• Ask how close they are to the river and put-in/takeouts. Generally you don't get paid for riding in the van/bus, so the less time you are in a vehicle the higher your per hour pay is.

I know you asked for specific company recommendations – I only worked on the Canon City vicinity of the Ark. That was 7 years ago so I can’t make any real recommendations – but the stuff above should help you get on the right track. (I have guided commercially for 7 seasons in CO, WV and AK). I would also recommend checking out opportunities on other river/places in CO - Durango and the Animas, Canon City - Ark, Clear Creek - Golden, Poudre - Ft. Collins.
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Old 10-18-2007   #4
 
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Consider working for one of the resort town companies that has an Arkansas outpost. Lakota and Timberline in the Vail area service that area, and both have offices with staff based near the Numbers on the Arkansas. I can't speak for Timberline, but there may be some (loosely speaking) "housing" options available too. You will get (sometimes) big spenders who are shuttled over from Beaver Creek and Vail. Trip pay is maybe a little higher, and tips are way better from those guests than what the usual guests probably give. The Aspen companies might have a similar setup, but I'm not sure. If you want to do Royal Gorge, you might consider someone else, however (once again, don't know about the Aspen companies).
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Old 10-18-2007   #5
 
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Do you want to work 'upstream' in the BV area or down south in the Canon city/8 mile hill area?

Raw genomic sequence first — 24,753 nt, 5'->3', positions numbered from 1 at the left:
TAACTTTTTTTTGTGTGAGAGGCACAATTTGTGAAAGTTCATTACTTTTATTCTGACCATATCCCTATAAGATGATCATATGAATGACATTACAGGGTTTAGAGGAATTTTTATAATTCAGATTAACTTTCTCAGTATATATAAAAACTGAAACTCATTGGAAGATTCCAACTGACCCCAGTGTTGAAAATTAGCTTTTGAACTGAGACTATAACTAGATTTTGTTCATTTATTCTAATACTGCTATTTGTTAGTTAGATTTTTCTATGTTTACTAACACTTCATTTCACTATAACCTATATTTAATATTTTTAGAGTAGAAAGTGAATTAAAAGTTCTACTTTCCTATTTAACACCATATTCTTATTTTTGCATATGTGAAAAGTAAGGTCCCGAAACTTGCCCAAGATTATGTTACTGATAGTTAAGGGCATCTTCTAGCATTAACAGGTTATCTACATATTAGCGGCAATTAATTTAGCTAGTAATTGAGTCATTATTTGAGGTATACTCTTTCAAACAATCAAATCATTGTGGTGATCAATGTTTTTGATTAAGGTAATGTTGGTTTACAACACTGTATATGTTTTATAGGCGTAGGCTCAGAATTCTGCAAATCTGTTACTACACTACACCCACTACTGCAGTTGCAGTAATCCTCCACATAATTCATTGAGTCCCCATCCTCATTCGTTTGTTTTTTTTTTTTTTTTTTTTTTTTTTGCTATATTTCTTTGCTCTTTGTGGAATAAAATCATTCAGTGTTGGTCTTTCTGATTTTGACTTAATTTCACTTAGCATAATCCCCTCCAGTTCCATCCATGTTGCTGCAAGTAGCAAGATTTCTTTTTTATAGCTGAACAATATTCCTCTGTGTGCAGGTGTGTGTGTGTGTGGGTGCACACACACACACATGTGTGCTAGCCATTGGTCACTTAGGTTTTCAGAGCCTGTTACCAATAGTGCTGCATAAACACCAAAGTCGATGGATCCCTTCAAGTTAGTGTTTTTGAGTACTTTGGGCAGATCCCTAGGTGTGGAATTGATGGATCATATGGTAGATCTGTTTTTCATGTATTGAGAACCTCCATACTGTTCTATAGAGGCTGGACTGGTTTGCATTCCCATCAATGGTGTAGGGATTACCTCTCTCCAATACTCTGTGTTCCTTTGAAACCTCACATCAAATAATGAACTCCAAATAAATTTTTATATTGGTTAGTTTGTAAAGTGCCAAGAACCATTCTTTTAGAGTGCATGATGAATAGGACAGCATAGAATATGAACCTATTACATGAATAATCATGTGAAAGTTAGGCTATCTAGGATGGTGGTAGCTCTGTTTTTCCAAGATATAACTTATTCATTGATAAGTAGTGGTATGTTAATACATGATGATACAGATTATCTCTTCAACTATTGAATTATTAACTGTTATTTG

That's your first consideration. BV is better for kayaking.

Good companies to work for include:

BV-

River Runners
AVA

Canon-

Raft Masters (if you want to work every single day)
Echo
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Old 10-18-2007   #6
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yo i hear noah's ark is pretty rad if you hate drinking, getting laid, or making money.
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Old 10-18-2007   #7
 
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Raftus said:
• What’s their tip policy? Do they allow signs, guide speeches, or have other tipping inducements? Tips will make up anywhere from 10-40% of your guiding income, and you want it to be the latter not the former.
• What work is required outside of guiding, safety talks and dealing with putting away/cleaning rafts, wetsuits, lifejackets, helmets and paddles? The stuff just mentioned is par for the course – vacuuming the shop, folding t-shirts, cleaning bathrooms, dealing with landscaping and numerous other duties are piled on by some companies as part of your PER TRIP pay. Watch out. Make sure you get paid extra for non-guiding duties and understand if this affects how many trips you get per day/week. Picking weeds should never be part of your per trip pay, being forced to “volunteer” for work w/o pay to get trips should never happen.